On Sunday, 25 November, EU27 leaders met in Brussels for a special meeting of the European Council to endorse the draft withdrawal agreement reached between EU and UK negotiators on 14 November. EU27 leaders also approved the political declaration setting out the framework for the future relationship between the EU and the UK.
On 14 November 2018, the European Commission recommended to the European Council that European Union (EU) and United Kingdom (UK) negotiators had reached decisive progress on the text of the draft withdrawal agreement outlining the terms by which the UK will leave the EU. Following this recommendation, President of the European Council, Donald Tusk announced that a special summit would be convened in Brussels on 25 November for EU27 leaders to “finalise and formalise” the draft withdrawal agreement.
In his invitation letter to EU27 leaders, President Tusk stated that the draft withdrawal agreement “ensures that the rights of our citizens are fully protected, the peace process in Northern Ireland should not be affected, the UK will continue its payments to the EU budget during the transition period and legal certainty will be secured”, thereby meeting the objectives set out in the EU27’s negotiating directives.
President Tusk recommended that EU27 leaders approve the withdrawal deal, stating his belief that the draft withdrawal agreement represented “the best possible compromise”.
The withdrawal agreement
The withdrawal agreement sets out the terms of the UK’s exit from the EU and must be formally agreed and ratified by both the EU and UK by 29 March 2019. The draft withdrawal agreement reached between EU and UK negotiators runs to 585 pages in length and covers the three issues which were prioritised in the European Council’s guidelines for the negotiations, namely citizens’ rights, the financial settlement and the unique circumstances on the island of Ireland. It also covers other issues relating to the UK’s separation from the EU, including a transition period and the governance of the withdrawal agreement. European Movement Ireland has published an ‘All EU Need To Know’ explainer on the draft withdrawal agreement here.
Following a 40-minute meeting on Sunday, the European Council formally endorsed the withdrawal agreement. EU leaders thanked EU Chief Brexit Negotiator, Michel Barnier, for his “tireless efforts” throughout the negotiating process.
The political declaration
On Thursday, 22 November, the draft political declaration setting out the framework for the future relationship between the EU and the UK was published by both sides.
The political declaration covers a wide range of areas, including customs, security, financial services and trade in goods. Regarding the future economic partnership, the political declaration states that the EU and UK “envisage having a trading relationship on goods that is as close as possible”, and that they intend to “create a free trade area, combining deep regulatory and customs cooperation, underpinned by provisions ensuring a level playing field for open and fair competition”.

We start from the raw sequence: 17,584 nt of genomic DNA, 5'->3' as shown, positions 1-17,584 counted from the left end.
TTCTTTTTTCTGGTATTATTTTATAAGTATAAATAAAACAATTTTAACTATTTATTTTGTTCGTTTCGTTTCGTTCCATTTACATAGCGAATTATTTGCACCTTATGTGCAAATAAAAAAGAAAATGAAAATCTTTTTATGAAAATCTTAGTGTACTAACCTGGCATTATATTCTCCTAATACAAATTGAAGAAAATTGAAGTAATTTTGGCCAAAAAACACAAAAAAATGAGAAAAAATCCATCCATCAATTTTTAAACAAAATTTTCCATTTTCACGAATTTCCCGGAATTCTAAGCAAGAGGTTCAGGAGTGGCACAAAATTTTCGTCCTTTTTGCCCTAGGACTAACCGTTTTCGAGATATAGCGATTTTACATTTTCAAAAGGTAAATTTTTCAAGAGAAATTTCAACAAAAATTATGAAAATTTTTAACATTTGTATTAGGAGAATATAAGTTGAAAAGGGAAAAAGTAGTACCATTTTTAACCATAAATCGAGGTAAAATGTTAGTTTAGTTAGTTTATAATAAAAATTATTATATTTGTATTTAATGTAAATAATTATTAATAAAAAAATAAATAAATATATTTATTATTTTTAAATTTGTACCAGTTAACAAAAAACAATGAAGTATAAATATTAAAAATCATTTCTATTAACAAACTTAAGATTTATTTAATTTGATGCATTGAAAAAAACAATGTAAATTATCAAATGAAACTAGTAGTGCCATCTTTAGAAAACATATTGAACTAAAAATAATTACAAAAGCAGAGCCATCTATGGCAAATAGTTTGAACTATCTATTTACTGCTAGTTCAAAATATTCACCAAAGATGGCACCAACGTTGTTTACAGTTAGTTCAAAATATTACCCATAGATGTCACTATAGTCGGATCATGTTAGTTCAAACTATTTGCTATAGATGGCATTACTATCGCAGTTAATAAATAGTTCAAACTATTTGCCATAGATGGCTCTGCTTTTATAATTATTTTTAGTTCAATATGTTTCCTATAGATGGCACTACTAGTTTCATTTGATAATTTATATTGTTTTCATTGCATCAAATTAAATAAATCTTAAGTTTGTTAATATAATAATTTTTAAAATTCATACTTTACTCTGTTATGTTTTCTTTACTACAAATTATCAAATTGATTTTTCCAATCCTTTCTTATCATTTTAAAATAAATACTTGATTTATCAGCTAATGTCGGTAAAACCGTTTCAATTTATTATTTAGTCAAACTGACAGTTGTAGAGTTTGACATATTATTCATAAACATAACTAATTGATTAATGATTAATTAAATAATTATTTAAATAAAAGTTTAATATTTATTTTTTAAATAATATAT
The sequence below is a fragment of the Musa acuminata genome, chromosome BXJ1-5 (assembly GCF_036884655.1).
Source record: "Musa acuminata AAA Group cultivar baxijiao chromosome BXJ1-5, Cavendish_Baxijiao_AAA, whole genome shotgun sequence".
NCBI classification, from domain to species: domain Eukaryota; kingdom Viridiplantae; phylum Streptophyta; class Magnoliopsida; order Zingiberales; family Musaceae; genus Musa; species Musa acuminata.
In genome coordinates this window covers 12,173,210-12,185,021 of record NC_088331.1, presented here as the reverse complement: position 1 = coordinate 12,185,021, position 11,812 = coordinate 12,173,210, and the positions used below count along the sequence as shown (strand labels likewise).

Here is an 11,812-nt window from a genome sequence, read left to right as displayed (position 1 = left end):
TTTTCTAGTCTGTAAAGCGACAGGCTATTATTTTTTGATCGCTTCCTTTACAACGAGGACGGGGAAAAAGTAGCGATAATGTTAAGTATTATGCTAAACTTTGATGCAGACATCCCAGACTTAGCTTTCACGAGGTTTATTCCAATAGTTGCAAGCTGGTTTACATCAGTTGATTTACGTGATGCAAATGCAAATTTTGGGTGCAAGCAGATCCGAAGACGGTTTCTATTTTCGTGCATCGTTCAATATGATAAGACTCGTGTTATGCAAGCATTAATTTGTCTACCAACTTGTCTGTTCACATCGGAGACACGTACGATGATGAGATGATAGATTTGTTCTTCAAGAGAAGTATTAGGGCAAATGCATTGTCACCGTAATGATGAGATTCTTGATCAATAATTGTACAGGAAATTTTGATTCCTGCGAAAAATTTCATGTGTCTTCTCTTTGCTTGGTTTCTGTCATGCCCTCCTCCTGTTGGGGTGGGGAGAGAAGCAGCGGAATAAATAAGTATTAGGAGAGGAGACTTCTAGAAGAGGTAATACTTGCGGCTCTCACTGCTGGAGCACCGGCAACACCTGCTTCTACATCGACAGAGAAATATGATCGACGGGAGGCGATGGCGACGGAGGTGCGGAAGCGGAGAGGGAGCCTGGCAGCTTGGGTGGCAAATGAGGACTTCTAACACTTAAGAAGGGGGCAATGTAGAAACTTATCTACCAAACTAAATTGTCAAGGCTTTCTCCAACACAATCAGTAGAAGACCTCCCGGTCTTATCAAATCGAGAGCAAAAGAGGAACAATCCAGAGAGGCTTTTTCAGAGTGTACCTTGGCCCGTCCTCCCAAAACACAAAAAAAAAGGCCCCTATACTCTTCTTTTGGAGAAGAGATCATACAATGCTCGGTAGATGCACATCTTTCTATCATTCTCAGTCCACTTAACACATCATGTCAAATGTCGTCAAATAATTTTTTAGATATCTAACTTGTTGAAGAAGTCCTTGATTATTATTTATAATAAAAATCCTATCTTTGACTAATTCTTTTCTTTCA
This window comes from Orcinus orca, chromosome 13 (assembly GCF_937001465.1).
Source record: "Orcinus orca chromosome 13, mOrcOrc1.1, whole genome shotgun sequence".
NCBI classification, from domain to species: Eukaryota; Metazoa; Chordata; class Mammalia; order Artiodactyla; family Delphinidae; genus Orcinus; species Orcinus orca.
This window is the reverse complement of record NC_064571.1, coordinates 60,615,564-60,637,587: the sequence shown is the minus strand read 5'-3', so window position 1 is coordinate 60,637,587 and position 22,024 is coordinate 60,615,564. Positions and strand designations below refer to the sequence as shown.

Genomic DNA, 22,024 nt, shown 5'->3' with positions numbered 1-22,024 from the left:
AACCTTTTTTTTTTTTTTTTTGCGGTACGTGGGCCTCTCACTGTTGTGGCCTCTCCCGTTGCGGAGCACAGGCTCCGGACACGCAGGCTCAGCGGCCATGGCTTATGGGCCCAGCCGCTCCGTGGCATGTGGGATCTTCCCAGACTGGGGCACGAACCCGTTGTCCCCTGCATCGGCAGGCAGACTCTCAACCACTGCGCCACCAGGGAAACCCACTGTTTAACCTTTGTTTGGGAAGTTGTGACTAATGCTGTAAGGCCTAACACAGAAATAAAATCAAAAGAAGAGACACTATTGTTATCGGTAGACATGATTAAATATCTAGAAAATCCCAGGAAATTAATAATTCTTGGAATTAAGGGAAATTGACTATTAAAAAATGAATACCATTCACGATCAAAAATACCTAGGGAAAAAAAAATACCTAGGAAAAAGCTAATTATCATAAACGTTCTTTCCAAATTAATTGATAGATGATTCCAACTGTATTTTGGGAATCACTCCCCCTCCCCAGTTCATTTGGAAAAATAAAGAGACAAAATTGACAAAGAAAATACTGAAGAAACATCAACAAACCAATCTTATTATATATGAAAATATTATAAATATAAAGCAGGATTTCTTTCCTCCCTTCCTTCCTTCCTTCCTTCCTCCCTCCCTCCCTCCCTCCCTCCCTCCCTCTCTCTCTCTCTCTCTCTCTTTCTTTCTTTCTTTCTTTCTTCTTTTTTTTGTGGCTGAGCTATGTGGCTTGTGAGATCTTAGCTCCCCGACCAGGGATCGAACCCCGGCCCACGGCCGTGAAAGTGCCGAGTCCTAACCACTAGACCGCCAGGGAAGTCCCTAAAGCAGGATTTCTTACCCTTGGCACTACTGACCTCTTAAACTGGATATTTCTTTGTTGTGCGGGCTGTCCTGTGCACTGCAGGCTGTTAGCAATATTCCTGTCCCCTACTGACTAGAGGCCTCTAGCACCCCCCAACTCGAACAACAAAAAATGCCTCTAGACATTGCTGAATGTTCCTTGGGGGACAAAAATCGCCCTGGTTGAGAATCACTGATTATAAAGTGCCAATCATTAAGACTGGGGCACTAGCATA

On Sunday, EU27 leaders approved the draft political declaration and restated the EU’s “determination to have as close as possible a partnership with the United Kingdom in the future.”
The political declaration is non-binding; the full scope of the future relationship will have to be negotiated by the two sides once the UK has left the EU.
In his remarks following Sunday’s meeting, President Tusk said EU leaders had invited “the Commission, the European Parliament and the Council to take the necessary steps to ensure that the agreement can enter into force on 30th March 2019, so as to provide for an orderly withdrawal”.
The European Parliament will hold a vote on the withdrawal agreement, with a simple majority needed to pass it. The last European Parliament plenary during which Members of the European Parliament (MEPs) can do so is during its sitting from 11-14 March 2019. To ratify the deal, the Council of the EU will then need to conclude and approve the withdrawal agreement through a strong qualified majority vote. This means that at least 72 per cent of EU countries would have to agree to the divorce terms, which would amount to 20 of the 27 EU countries after the UK leaves. These countries would need to make up at least 65 per cent of the population of the EU, or account for around 290 million people of the EU’s population without the UK.
UK Members of Parliament (MPs) will also have to vote by a simple majority in order to ratify the withdrawal agreement. If the deal is passed in Westminster, UK Prime Minister, Theresa May would also have to pass domestic legislation converting the withdrawal agreement into UK law before 29 March 2019. The UK Parliament vote is expected to take place in early December.
Following Sunday’s meeting, Taoiseach Leo Varadkar TD stated that although it is regrettable that the UK is leaving the EU, he believes that the withdrawal agreement on the table is “the best deal that is available both for the United Kingdom and for the European Union”.